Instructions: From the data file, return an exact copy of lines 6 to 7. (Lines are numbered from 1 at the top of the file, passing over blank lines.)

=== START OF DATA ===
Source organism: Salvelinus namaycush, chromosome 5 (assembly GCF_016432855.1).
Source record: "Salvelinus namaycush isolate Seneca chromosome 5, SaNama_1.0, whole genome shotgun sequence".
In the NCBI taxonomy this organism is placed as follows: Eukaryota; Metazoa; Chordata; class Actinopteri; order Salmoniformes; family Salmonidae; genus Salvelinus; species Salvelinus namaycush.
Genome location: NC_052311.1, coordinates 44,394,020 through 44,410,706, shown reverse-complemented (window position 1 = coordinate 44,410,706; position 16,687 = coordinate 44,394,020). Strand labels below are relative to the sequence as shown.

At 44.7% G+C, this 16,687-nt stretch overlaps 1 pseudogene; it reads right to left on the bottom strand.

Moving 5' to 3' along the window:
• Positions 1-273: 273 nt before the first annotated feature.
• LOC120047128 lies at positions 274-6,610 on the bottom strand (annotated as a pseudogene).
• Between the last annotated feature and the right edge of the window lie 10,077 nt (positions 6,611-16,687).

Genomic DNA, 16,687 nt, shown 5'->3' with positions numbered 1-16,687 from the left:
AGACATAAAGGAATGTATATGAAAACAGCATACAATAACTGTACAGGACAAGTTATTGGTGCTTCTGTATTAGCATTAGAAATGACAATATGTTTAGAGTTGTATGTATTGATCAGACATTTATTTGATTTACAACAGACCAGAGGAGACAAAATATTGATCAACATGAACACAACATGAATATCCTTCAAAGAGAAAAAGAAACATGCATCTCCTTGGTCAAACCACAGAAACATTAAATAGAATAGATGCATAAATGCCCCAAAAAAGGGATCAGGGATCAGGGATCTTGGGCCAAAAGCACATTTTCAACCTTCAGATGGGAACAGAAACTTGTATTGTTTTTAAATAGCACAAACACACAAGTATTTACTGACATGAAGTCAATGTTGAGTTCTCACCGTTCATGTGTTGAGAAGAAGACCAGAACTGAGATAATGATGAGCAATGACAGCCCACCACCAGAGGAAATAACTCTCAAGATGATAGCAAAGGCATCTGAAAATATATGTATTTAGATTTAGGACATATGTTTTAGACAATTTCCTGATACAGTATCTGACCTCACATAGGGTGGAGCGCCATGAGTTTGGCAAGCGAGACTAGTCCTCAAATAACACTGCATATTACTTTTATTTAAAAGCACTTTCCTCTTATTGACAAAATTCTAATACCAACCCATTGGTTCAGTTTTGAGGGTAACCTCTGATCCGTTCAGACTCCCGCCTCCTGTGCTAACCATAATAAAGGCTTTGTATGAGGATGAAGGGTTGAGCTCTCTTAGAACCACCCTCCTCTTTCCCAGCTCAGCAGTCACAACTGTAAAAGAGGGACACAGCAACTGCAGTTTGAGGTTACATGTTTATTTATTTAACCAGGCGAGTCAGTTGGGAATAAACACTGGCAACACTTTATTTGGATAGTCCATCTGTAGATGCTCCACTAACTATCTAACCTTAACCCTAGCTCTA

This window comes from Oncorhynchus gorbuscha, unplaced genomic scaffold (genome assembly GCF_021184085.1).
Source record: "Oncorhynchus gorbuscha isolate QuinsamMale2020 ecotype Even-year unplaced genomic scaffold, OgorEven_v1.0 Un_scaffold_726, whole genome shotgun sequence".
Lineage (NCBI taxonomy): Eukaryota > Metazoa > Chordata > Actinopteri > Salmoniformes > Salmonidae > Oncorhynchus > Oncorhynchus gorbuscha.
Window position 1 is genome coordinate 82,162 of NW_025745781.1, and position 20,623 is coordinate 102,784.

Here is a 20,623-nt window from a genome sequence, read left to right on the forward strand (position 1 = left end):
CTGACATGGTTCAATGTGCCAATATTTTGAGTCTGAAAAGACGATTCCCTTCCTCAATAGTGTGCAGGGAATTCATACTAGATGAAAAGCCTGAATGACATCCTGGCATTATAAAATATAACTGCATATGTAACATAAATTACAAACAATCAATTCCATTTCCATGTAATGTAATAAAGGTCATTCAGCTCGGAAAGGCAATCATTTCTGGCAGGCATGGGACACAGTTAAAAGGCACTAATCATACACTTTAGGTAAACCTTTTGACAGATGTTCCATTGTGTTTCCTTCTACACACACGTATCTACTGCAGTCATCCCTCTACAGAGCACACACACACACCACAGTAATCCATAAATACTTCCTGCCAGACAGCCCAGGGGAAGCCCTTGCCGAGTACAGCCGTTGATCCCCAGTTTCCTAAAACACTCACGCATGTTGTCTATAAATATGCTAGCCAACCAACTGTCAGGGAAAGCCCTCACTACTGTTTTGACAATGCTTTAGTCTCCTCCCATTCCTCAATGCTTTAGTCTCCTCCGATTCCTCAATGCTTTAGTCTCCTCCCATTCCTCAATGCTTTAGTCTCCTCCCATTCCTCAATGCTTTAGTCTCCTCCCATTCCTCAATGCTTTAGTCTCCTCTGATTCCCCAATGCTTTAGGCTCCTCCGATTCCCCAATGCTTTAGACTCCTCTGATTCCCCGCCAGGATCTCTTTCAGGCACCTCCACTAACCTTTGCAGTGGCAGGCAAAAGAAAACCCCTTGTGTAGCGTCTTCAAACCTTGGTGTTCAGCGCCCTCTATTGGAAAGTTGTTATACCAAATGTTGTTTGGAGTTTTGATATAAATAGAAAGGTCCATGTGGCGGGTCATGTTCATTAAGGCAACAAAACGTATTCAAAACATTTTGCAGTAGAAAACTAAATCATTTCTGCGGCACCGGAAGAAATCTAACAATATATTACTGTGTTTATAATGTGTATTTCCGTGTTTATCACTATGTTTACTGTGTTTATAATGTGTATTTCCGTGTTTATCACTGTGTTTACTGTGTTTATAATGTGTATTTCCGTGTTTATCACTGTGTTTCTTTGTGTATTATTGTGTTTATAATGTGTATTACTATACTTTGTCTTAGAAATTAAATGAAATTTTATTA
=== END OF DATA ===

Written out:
Moving 5' to 3' along the window:
• Positions 1-273: 273 nt before the first annotated feature.